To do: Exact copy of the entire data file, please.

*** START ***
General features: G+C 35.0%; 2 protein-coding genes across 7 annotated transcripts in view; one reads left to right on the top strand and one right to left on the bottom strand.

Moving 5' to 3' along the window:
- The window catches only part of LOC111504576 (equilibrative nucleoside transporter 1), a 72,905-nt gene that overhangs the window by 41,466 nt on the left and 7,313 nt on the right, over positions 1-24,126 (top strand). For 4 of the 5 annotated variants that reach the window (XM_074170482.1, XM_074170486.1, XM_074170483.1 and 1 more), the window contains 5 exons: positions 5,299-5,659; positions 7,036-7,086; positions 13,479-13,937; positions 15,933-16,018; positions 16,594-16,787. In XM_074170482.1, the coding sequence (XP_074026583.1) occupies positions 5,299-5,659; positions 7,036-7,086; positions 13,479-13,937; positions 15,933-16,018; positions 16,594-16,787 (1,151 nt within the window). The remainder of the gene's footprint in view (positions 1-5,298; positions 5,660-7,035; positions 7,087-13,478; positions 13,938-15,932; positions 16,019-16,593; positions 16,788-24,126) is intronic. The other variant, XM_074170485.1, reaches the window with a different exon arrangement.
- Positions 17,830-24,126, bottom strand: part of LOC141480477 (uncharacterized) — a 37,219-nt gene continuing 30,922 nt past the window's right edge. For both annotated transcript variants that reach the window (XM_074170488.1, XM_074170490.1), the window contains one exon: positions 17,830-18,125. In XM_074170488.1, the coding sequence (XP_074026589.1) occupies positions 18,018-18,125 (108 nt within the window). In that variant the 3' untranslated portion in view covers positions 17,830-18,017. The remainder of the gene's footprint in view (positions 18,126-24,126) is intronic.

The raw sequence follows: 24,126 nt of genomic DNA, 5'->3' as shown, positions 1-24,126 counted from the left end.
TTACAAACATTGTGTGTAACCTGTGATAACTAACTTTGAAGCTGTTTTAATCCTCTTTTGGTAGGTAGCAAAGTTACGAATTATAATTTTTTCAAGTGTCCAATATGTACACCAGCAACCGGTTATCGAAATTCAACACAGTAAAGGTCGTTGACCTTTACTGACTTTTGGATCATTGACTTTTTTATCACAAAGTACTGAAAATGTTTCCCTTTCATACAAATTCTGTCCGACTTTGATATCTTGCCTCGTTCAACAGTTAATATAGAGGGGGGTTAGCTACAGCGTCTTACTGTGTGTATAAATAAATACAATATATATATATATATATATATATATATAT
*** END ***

General features: G+C 35.0%; 2 protein-coding genes across 7 annotated transcripts in view; one reads left to right on the top strand and one right to left on the bottom strand.

Moving 5' to 3' along the window:
- The window catches only part of LOC111504576 (equilibrative nucleoside transporter 1), a 72,905-nt gene that overhangs the window by 41,466 nt on the left and 7,313 nt on the right, over positions 1-24,126 (top strand). For 4 of the 5 annotated variants that reach the window (XM_074170482.1, XM_074170486.1, XM_074170483.1 and 1 more), the window contains 5 exons: positions 5,299-5,659; positions 7,036-7,086; positions 13,479-13,937; positions 15,933-16,018; positions 16,594-16,787. In XM_074170482.1, the coding sequence (XP_074026583.1) occupies positions 5,299-5,659; positions 7,036-7,086; positions 13,479-13,937; positions 15,933-16,018; positions 16,594-16,787 (1,151 nt within the window). The remainder of the gene's footprint in view (positions 1-5,298; positions 5,660-7,035; positions 7,087-13,478; positions 13,938-15,932; positions 16,019-16,593; positions 16,788-24,126) is intronic. The other variant, XM_074170485.1, reaches the window with a different exon arrangement.
- Positions 17,830-24,126, bottom strand: part of LOC141480477 (uncharacterized) — a 37,219-nt gene continuing 30,922 nt past the window's right edge. For both annotated transcript variants that reach the window (XM_074170488.1, XM_074170490.1), the window contains one exon: positions 17,830-18,125. In XM_074170488.1, the coding sequence (XP_074026589.1) occupies positions 18,018-18,125 (108 nt within the window). In that variant the 3' untranslated portion in view covers positions 17,830-18,017. The remainder of the gene's footprint in view (positions 18,126-24,126) is intronic.

The raw sequence follows: 24,126 nt of genomic DNA, 5'->3' as shown, positions 1-24,126 counted from the left end.
TTACAAACATTGTGTGTAACCTGTGATAACTAACTTTGAAGCTGTTTTAATCCTCTTTTGGTAGGTAGCAAAGTTACGAATTATAATTTTTTCAAGTGTCCAATATGTACACCAGCAACCGGTTATCGAAATTCAACACAGTAAAGGTCGTTGACCTTTACTGACTTTTGGATCATTGACTTTTTTATCACAAAGTACTGAAAATGTTTCCCTTTCATACAAATTCTGTCCGACTTTGATATCTTGCCTCGTTCAACAGTTAATATAGAGGGGGGTTAGCTACAGCGTCTTACTGTGTGTATAAATAAATACAATATATATATATATATATATATATATATAT